How can Christmas be such a happy time for most but not for all people?
Perhaps it is because–at least in our nation–customs surrounding the Christmas season bring to mind scenes of happiness. One might picture a scene filled with mirth as friends and family gather together. Another picture might portray a warm fire on a cold winter’s night.
Surely many of us can recall how even the simplest tasks multiply in ratio to the number of plans and purchases, all of which combine to overwhelm the month of December. But what might bring a temporary joy to some may also bring sadness to others. We are reminded regularly of those who cannot find any joy at Christmas because of war, disease, injury, or famine.
Christmas can also be a time filled with dread, creating gloomy thoughts over what one does not possess or what might be missing in this life–all complicated by the fact that there is just not enough time! Like a wet blanket on a cold day, true joy can be lost and happiness can be rejected with the scowl of a Mr. Scrooge, saying, “Bah! Humbug!”
How often do we fall victim to such complaints? Do we sometimes share with others the burdens we feel Christmas has brought into our lives? God forbid!
It was to people with just such thoughts that the prophet Isaiah was inspired to write: “The people who walked in darkness ahave seen a great light; those who dwelt in the land of the shadow of death, upon them a light has shined” (Is. 9:2).
The Lord had sent Isaiah on a mission to His Old Testament people. Because of their unfaithfulness to the Lord and willful disobedience of His will, they were going to be brought down by the Lord’s just wrath against their sins. Their way appeared to them as an endless night of hopelessness without any relief in sight.
Israel had become like a beast of burden. It carried the weight of its sin and its guilt, including the guilt of abandoning God. Their forefathers had experienced this physically and spiritually, while under forced slavery in Egypt. The Assyrians were going to do the same to them.
Israel’s great burden was to see only “trouble and darkness, gloom of anguish” (Is. 8:22). All mankind was condemned to sit in darkness forever because of sin.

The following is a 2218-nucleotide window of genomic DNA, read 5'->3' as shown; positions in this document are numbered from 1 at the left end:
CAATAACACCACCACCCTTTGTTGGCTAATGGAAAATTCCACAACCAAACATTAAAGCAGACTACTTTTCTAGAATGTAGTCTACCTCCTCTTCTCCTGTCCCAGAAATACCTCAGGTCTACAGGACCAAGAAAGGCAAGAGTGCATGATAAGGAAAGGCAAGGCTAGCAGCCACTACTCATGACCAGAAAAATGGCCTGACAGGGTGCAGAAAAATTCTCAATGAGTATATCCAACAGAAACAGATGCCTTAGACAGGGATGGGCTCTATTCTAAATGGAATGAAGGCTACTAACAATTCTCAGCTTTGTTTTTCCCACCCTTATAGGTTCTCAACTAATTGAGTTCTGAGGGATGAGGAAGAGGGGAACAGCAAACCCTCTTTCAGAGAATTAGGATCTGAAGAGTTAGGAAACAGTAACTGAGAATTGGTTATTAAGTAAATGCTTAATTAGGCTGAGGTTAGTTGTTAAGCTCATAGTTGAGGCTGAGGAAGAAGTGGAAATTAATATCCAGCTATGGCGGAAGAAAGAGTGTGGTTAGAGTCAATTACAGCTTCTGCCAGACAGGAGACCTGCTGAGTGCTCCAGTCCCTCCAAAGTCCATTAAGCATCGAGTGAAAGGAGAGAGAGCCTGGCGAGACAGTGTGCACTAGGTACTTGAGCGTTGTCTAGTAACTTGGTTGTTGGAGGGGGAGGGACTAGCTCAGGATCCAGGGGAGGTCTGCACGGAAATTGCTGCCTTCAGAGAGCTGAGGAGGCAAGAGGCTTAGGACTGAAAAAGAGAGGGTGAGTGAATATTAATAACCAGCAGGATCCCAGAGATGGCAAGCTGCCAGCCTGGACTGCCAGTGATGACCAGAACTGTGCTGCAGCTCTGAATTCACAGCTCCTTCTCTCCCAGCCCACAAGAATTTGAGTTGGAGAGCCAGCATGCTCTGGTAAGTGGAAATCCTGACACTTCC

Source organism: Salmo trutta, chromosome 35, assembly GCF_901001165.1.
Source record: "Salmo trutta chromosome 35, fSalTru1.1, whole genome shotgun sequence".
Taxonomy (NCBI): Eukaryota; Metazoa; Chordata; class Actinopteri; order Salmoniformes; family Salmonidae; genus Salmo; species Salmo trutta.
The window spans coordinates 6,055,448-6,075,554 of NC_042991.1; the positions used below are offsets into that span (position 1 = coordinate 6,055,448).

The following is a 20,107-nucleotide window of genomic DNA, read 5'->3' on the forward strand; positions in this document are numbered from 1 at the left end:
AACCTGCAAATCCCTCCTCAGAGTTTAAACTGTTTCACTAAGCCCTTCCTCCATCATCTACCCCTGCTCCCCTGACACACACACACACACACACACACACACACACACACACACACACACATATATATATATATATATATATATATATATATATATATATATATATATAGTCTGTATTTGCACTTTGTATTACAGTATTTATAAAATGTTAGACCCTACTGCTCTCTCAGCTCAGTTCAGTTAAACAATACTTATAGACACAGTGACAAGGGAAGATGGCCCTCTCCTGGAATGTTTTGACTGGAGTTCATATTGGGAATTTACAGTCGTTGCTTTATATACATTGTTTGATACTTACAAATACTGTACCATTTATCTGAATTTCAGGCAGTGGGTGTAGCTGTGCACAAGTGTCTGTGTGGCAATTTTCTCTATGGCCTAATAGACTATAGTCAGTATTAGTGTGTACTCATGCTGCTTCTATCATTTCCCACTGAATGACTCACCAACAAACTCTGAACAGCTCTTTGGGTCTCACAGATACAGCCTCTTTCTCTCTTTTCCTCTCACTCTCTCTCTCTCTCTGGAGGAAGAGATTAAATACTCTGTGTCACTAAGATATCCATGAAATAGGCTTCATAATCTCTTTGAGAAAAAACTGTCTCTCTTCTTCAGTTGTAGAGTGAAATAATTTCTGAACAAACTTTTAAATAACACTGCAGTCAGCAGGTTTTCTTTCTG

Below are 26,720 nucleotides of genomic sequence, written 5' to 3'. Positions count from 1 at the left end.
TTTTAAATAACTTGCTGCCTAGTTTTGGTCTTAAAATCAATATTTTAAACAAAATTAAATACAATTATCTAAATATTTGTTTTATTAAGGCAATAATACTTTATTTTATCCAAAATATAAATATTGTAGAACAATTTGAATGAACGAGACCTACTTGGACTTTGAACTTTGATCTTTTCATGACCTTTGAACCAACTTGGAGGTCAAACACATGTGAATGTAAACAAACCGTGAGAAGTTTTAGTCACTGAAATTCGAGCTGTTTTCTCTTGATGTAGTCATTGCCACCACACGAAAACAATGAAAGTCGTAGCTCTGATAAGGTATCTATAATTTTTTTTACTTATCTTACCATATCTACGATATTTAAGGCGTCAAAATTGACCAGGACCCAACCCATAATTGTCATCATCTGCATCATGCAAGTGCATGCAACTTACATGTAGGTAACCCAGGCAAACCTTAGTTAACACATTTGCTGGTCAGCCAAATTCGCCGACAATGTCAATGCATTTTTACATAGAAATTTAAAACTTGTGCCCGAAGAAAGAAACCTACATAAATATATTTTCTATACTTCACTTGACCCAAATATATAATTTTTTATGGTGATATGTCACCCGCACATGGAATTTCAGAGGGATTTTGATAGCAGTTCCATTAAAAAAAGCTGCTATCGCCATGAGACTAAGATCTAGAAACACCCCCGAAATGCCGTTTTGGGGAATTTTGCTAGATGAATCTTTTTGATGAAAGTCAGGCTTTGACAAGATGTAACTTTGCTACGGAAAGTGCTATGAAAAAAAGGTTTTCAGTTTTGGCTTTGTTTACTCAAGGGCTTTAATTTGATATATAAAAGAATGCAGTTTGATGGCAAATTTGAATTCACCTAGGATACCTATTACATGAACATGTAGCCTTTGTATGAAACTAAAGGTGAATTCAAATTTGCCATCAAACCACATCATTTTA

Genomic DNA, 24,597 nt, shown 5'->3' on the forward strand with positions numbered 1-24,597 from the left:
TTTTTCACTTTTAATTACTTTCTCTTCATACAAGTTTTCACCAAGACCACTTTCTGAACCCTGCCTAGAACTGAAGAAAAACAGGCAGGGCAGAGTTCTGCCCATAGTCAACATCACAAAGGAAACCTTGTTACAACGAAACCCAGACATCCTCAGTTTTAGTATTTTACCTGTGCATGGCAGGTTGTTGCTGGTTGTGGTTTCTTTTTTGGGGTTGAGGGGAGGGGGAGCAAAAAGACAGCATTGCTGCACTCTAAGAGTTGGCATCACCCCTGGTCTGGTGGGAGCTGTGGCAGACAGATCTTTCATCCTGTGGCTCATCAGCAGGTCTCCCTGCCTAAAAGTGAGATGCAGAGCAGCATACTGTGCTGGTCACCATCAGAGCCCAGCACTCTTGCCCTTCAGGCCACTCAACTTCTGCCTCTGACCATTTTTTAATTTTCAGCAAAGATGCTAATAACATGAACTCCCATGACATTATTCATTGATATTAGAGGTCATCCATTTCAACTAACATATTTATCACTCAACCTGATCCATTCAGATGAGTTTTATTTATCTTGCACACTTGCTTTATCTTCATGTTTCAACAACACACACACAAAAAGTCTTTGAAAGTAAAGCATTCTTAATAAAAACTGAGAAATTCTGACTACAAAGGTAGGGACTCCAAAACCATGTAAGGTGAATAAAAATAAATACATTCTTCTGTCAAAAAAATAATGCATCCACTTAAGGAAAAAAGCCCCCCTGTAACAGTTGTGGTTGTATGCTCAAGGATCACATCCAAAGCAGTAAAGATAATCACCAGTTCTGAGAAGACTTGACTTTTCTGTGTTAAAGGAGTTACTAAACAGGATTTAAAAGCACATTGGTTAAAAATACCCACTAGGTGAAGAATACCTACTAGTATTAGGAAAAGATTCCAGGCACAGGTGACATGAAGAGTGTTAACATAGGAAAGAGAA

Light Through Faith
But there was also light at the end of the tunnel! God had remained true to His word. Though they walked through the valley of the shadow of death, the Lord had not left them for dead, but had revealed the Light of life.
The Lord God promised the Light of life to all who believed in His Son, the Savior of sinners. The prophet could write: “You have multiplied the nation and increased its joy; they rejoice before You according to the joy of harvest, as men rejoice when they divide the spoil” (Is. 9:3).
The same God of eternal salvation has not left us to despair, but to rejoice. The darkness of sin has been dispelled by the Light of life in Jesus Christ. He reached down to do battle against the darkness of sin.
God sent His Son to win the victory that continually eludes fallen man. It was a spiritual battle for eternal joy in the kingdom of God. It was a victory won by the birth of God’s Son in the flesh–the Christ Child! The victory was won once for all on the cross, and it is celebrated by those who have received the precious gift of His light through faith.
The God of all mercy reveals the Light of life in Jesus Christ alone in order to lead us out of darkness into His eternal light. The apostle John wrote of Jesus: “In Him was life, and the life was the light of men. And the light shines in the darkness” (Jn. 1:4-5).
Yes, it is true again this Christmas, regardless of our individual circumstances: “The people have seen a great light” because “upon them a light has shined.”
There is every reason to rejoice in the great light of the Lord Jesus who still says to you: “I am the Light of the world. He who follows Me shall not walk in darkness, but have the light of life” (Jn. 8:12).
–Pastor Rick Grams